Home > Flex Gotchas > assertEquals using != and the difference between != and !==

assertEquals using != and the difference between != and !==

When using the assertEquals method in Flexunit 4, it is important to understand how the != operator works.

I was under the assumption that != checked the values of the items on either side of the operand, while the !== checked the reference, but != checking values is only partially true.

The full details can be found here, but interestingly, the last bullet item states:

Variables representing objects, arrays, and functions are compared by reference. Two such variables are equal if they refer to the same object, array, or function. Two separate arrays are never considered equal, even if they have the same number of elements.

Wow, that’s kinda lame. I thought !== was supposed to check by reference? Regardless of the differences (you can find !== details here) and debate between what the two operands should do, the message I was getting when my assertEquals failed on two objects showed the same string message.

To add to my confusion, it just so happened that the two static classes I was comparing in the assertEquals method had toString() methods. When the asserEquals failed, the toString() method was called on each and returned the same value and I was getting something like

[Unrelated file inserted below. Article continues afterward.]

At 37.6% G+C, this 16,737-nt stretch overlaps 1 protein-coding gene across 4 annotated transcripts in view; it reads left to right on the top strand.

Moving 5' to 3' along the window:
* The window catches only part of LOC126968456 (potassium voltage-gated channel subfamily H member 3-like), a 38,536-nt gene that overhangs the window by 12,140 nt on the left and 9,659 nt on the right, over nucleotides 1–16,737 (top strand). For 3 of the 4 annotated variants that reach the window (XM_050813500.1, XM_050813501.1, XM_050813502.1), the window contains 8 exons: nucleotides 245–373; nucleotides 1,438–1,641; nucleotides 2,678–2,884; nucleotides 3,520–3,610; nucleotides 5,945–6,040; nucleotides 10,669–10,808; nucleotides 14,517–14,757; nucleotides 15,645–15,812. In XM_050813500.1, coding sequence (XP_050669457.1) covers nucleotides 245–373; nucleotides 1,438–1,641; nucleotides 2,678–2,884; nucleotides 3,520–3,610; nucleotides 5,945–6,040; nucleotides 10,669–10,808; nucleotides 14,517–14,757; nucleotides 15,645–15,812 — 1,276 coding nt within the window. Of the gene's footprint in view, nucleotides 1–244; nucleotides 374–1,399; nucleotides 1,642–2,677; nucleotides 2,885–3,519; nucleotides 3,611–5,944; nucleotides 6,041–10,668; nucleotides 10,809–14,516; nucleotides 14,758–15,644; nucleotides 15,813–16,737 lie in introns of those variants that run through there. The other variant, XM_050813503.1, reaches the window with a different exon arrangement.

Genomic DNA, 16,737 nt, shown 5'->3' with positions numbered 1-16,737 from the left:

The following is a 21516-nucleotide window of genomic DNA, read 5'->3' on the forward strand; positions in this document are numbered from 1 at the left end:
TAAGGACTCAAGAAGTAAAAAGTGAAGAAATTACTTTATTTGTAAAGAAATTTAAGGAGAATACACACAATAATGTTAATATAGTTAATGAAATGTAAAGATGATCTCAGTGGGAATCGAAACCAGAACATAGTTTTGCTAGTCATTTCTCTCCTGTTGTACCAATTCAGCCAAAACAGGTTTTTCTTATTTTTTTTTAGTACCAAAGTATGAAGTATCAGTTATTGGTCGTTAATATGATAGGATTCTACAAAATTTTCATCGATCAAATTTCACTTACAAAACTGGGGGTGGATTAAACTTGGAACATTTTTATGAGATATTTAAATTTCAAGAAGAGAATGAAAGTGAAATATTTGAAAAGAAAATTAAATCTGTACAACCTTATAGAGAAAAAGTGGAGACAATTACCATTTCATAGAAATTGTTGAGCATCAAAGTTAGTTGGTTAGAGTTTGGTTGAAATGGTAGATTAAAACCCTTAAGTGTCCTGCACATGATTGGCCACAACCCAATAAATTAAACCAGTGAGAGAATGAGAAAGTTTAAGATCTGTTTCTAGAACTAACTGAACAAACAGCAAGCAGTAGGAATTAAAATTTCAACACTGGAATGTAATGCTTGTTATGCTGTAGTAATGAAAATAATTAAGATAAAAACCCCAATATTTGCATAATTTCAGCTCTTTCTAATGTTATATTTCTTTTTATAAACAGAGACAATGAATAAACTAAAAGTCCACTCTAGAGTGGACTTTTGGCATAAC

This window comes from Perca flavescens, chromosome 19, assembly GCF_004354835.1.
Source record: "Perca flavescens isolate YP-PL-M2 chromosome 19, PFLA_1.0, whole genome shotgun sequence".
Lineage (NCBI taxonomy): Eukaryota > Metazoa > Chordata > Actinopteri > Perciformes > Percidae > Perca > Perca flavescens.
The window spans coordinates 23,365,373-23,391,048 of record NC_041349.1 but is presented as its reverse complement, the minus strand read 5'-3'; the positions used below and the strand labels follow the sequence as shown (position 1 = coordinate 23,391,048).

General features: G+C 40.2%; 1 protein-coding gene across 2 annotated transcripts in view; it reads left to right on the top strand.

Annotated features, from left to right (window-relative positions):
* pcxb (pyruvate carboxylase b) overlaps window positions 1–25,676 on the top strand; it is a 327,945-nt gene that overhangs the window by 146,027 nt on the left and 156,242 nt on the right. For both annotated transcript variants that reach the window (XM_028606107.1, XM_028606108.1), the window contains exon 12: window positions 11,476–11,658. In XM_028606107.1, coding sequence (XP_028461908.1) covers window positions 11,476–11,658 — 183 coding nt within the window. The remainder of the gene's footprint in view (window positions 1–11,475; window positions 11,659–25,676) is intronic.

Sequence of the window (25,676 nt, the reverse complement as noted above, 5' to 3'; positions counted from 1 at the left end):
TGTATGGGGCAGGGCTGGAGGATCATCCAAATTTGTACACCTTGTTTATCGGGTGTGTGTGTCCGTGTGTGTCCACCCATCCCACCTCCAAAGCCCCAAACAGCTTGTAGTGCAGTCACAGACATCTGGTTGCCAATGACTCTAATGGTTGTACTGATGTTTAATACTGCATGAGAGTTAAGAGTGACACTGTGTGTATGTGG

expected: <My String> but was: <My String>

If I didn’t have the toString method, I would have received the generic

expected: <object Type> but was: <object Type>

The bottom line when using the asserEquals method is to create some sort of comparison value and assert that those are equal. In my case, I changed assertEqual(obj1, obj2) to assertEqual(obj1.toString(), obj2.toString()). Maybe toString() can be used as a fallback inside of assertEquals since that would be used for the failure output anyways? I don’t know what the ramifications of that would be, and I really don’t want to think about it since asserting that toString() returns the same thing from both objects is acceptable in my case.

Advertisements
  1. No comments yet.
  1. No trackbacks yet.

Leave a Reply

Fill in your details below or click an icon to log in:

WordPress.com Logo

You are commenting using your WordPress.com account. Log Out / Change )

Twitter picture

You are commenting using your Twitter account. Log Out / Change )

Facebook photo

You are commenting using your Facebook account. Log Out / Change )

Google+ photo

You are commenting using your Google+ account. Log Out / Change )

Connecting to %s

%d bloggers like this: